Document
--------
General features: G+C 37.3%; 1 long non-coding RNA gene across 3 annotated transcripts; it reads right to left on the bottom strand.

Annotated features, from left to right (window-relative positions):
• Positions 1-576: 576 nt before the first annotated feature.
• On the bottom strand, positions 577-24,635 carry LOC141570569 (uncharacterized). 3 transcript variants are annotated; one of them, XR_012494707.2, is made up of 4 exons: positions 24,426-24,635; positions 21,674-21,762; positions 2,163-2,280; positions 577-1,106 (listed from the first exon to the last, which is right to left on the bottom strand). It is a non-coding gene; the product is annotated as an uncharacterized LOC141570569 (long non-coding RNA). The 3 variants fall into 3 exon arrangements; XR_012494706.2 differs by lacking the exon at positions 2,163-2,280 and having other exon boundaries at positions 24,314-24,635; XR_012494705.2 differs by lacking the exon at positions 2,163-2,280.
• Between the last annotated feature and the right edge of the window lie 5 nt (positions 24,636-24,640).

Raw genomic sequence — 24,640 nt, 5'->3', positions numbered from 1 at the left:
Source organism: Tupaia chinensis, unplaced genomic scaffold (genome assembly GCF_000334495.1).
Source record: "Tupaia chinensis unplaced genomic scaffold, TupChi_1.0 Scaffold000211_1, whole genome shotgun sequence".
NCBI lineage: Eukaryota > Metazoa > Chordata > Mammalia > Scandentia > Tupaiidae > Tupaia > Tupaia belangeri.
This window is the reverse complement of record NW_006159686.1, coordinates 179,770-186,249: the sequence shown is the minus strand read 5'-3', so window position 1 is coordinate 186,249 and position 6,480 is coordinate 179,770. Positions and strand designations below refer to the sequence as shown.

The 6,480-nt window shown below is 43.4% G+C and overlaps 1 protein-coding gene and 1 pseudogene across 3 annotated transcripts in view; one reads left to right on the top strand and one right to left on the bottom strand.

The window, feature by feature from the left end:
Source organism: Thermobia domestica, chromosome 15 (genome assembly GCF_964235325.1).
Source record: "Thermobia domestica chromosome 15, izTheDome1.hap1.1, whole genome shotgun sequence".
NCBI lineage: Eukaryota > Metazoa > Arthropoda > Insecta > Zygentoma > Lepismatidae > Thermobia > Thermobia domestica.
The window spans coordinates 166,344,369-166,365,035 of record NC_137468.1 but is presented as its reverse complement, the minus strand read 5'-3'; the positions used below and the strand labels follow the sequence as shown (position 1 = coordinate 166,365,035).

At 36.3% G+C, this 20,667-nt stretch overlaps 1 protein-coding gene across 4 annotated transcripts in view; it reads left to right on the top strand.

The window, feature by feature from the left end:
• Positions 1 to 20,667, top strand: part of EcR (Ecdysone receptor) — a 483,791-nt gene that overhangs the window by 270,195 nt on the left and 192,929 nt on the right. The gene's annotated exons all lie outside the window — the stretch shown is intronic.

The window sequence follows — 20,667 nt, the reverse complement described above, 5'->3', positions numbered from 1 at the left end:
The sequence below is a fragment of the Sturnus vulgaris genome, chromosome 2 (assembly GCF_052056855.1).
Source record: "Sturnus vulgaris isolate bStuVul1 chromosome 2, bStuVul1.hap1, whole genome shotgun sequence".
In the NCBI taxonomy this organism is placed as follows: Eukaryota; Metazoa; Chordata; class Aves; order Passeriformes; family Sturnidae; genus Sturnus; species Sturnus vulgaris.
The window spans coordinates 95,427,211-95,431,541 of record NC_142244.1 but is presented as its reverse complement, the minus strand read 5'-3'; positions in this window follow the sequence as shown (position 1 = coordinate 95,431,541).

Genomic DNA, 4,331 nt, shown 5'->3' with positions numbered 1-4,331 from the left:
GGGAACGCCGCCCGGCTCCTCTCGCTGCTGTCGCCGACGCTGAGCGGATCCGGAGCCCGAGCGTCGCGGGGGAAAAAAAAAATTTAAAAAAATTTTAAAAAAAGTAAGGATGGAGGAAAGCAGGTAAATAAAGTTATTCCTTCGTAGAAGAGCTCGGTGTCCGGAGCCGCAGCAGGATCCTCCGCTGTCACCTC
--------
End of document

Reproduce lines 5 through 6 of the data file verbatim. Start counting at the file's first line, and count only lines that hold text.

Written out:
• Between the last annotated feature and the right edge of the window lie 5 nt (positions 24,636-24,640).

Raw genomic sequence — 24,640 nt, 5'->3', positions numbered from 1 at the left: